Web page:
The Director-General of the Ghana Ports and Harbours Authority (GPHA), Michael Luguje, is the latest to lament the consequences of the Russia-Ukraine war on international trade.
According to him, grain imports have taken a dip due to the war, emanating from the reliance on that region for Ghana’s grain requirements.
Michael Luguje, who is also the President of the Ports Management Association of West and Central Africa (PMAWCA), was speaking on the side lines of the Meeting of Harbour Masters and Network in Tema, Ghana.
The Director-General said feedback from shippers of wheat and fertiliser in particular, lamented that the Eastern Europe area represented 20-25 of the origin of their commodities.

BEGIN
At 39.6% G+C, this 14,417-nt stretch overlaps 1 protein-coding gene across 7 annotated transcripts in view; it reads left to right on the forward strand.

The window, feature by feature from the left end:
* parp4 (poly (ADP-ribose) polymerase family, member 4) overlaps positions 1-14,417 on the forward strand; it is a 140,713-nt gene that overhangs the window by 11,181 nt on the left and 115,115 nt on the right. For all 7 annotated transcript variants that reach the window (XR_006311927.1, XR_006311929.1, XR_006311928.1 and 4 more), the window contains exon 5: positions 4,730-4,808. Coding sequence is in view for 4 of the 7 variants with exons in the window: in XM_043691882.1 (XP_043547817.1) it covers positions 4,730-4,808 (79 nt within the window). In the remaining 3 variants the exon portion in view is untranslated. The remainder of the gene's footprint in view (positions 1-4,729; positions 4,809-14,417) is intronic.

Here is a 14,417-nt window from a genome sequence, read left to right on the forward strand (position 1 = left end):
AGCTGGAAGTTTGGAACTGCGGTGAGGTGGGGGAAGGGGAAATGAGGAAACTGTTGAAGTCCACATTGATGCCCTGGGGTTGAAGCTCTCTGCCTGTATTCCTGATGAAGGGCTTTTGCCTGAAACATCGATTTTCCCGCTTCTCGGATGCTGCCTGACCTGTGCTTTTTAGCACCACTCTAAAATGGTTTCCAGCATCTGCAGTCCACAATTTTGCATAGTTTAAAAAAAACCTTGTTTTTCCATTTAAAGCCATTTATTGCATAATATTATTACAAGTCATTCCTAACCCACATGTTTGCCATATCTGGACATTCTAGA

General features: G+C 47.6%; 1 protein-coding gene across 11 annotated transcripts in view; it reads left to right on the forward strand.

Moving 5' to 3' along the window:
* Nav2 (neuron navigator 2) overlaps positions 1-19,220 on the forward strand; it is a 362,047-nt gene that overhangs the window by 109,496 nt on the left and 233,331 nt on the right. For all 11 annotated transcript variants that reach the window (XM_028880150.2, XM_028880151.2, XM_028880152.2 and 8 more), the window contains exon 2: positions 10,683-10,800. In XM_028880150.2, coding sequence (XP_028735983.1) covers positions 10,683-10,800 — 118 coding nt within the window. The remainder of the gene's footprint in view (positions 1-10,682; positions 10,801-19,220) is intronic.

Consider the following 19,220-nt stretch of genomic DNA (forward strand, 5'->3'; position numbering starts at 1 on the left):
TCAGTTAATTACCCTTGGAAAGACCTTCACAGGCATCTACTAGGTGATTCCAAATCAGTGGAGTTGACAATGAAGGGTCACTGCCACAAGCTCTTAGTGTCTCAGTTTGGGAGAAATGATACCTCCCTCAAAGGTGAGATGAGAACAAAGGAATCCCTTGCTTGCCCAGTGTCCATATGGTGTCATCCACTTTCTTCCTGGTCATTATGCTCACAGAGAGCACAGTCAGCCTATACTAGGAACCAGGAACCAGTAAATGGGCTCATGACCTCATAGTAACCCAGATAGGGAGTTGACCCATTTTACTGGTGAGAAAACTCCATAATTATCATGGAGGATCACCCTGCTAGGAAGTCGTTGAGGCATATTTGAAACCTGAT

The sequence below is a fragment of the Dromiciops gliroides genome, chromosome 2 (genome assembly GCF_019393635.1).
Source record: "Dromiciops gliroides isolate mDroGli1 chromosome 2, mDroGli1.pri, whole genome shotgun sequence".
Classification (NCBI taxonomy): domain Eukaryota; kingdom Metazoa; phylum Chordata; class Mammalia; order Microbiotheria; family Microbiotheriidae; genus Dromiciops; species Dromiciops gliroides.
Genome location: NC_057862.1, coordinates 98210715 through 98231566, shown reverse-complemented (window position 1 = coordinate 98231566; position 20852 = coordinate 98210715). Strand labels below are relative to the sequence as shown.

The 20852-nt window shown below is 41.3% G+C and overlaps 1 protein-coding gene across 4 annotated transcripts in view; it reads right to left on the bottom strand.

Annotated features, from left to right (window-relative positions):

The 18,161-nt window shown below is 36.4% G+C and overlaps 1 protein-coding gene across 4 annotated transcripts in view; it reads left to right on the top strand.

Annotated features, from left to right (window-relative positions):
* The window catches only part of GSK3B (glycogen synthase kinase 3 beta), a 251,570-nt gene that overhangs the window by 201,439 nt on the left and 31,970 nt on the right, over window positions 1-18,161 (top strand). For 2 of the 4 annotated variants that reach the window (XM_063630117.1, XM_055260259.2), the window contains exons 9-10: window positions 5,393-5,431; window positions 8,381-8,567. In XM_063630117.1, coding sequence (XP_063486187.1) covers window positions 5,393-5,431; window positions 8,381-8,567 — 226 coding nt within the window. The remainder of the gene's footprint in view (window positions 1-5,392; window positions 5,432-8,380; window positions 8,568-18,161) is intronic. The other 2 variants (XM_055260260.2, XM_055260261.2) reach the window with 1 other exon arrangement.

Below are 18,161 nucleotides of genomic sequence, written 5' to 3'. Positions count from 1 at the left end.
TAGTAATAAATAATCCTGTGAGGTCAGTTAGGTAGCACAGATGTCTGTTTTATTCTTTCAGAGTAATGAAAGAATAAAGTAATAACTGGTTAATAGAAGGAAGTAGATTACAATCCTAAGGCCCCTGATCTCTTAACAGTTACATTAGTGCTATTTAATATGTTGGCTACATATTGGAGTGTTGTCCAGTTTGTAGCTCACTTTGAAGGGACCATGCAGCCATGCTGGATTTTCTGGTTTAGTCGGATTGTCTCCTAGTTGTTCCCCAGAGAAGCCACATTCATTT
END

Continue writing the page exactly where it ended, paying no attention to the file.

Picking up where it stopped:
Due to the war, the shippers may have to consider alternatives for their supply which is costlier, leading to a reduction in bulk imports.
Mr. Michael Luguje said: “For now, we are anticipating that we might have drops of up to 20-25 percent in those bulk cargoes that are coming from those regions”.
He continued, however, that: “We need to get closer to the end of the year to get the true numbers in terms of what is going to drop”.
The GPHA Boss also called for measures to be implemented to strengthen resilience of African ports and the shipping industry in order to avoid future shocks that may emerge.
He made these comments in reflection of the unprecedented events of the COVID-19 pandemic, and the Russia-Ukraine war on the world front.
“When we say resilience, I mean that in every planning that is done, you need to factor in the extreme opposites of what to expect. This could be that you could wake up one morning and you cannot step into your office. You have to put systems in place that will ensure that the ports continue to run. Also, this can be helped by augmenting all other remote related arrangements, such as ICT and digitalisation,” Mr. Luguje articulated.